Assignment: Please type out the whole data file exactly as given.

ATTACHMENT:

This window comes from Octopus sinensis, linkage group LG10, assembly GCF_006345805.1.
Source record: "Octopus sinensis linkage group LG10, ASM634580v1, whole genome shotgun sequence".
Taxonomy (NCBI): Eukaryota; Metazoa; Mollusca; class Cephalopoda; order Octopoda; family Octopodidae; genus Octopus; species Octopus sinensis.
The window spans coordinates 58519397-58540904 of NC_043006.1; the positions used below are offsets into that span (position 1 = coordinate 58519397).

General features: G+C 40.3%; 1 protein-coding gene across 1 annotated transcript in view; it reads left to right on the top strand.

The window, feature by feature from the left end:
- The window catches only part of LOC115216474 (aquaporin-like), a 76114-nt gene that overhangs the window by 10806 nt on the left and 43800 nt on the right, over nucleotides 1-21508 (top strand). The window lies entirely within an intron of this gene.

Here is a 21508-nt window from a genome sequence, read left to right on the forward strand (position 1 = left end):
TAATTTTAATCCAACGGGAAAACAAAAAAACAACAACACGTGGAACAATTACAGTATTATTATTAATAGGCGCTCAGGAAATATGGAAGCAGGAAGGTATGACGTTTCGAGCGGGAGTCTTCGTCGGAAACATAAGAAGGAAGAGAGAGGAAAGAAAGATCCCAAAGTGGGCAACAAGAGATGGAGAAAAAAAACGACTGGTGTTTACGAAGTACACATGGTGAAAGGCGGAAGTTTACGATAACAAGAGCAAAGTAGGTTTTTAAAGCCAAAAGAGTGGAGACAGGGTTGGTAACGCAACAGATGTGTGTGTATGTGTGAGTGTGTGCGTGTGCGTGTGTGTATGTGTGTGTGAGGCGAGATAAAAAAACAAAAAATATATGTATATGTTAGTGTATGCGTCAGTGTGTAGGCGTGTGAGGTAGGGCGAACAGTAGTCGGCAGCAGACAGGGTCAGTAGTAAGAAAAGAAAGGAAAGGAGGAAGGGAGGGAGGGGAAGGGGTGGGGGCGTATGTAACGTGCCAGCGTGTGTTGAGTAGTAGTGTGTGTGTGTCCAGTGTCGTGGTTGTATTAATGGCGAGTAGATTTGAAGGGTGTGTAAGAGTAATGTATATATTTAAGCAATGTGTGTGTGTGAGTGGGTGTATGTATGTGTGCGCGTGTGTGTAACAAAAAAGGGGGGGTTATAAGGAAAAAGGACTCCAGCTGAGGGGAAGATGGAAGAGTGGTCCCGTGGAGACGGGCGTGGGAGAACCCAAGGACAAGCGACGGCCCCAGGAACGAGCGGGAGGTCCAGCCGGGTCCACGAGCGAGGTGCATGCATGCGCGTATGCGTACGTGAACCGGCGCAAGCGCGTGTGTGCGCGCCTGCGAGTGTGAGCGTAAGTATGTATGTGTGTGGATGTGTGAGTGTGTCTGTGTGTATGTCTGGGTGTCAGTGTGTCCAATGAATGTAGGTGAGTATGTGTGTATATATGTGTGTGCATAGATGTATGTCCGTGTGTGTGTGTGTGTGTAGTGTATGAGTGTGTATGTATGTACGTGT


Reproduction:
This window comes from Octopus sinensis, linkage group LG10, assembly GCF_006345805.1.
Source record: "Octopus sinensis linkage group LG10, ASM634580v1, whole genome shotgun sequence".
Taxonomy (NCBI): Eukaryota; Metazoa; Mollusca; class Cephalopoda; order Octopoda; family Octopodidae; genus Octopus; species Octopus sinensis.
The window spans coordinates 58519397-58540904 of NC_043006.1; the positions used below are offsets into that span (position 1 = coordinate 58519397).

General features: G+C 40.3%; 1 protein-coding gene across 1 annotated transcript in view; it reads left to right on the top strand.

The window, feature by feature from the left end:
- The window catches only part of LOC115216474 (aquaporin-like), a 76114-nt gene that overhangs the window by 10806 nt on the left and 43800 nt on the right, over nucleotides 1-21508 (top strand). The window lies entirely within an intron of this gene.

Here is a 21508-nt window from a genome sequence, read left to right on the forward strand (position 1 = left end):
TAATTTTAATCCAACGGGAAAACAAAAAAACAACAACACGTGGAACAATTACAGTATTATTATTAATAGGCGCTCAGGAAATATGGAAGCAGGAAGGTATGACGTTTCGAGCGGGAGTCTTCGTCGGAAACATAAGAAGGAAGAGAGAGGAAAGAAAGATCCCAAAGTGGGCAACAAGAGATGGAGAAAAAAAACGACTGGTGTTTACGAAGTACACATGGTGAAAGGCGGAAGTTTACGATAACAAGAGCAAAGTAGGTTTTTAAAGCCAAAAGAGTGGAGACAGGGTTGGTAACGCAACAGATGTGTGTGTATGTGTGAGTGTGTGCGTGTGCGTGTGTGTATGTGTGTGTGAGGCGAGATAAAAAAACAAAAAATATATGTATATGTTAGTGTATGCGTCAGTGTGTAGGCGTGTGAGGTAGGGCGAACAGTAGTCGGCAGCAGACAGGGTCAGTAGTAAGAAAAGAAAGGAAAGGAGGAAGGGAGGGAGGGGAAGGGGTGGGGGCGTATGTAACGTGCCAGCGTGTGTTGAGTAGTAGTGTGTGTGTGTCCAGTGTCGTGGTTGTATTAATGGCGAGTAGATTTGAAGGGTGTGTAAGAGTAATGTATATATTTAAGCAATGTGTGTGTGTGAGTGGGTGTATGTATGTGTGCGCGTGTGTGTAACAAAAAAGGGGGGGTTATAAGGAAAAAGGACTCCAGCTGAGGGGAAGATGGAAGAGTGGTCCCGTGGAGACGGGCGTGGGAGAACCCAAGGACAAGCGACGGCCCCAGGAACGAGCGGGAGGTCCAGCCGGGTCCACGAGCGAGGTGCATGCATGCGCGTATGCGTACGTGAACCGGCGCAAGCGCGTGTGTGCGCGCCTGCGAGTGTGAGCGTAAGTATGTATGTGTGTGGATGTGTGAGTGTGTCTGTGTGTATGTCTGGGTGTCAGTGTGTCCAATGAATGTAGGTGAGTATGTGTGTATATATGTGTGTGCATAGATGTATGTCCGTGTGTGTGTGTGTGTGTAGTGTATGAGTGTGTATGTATGTACGTGT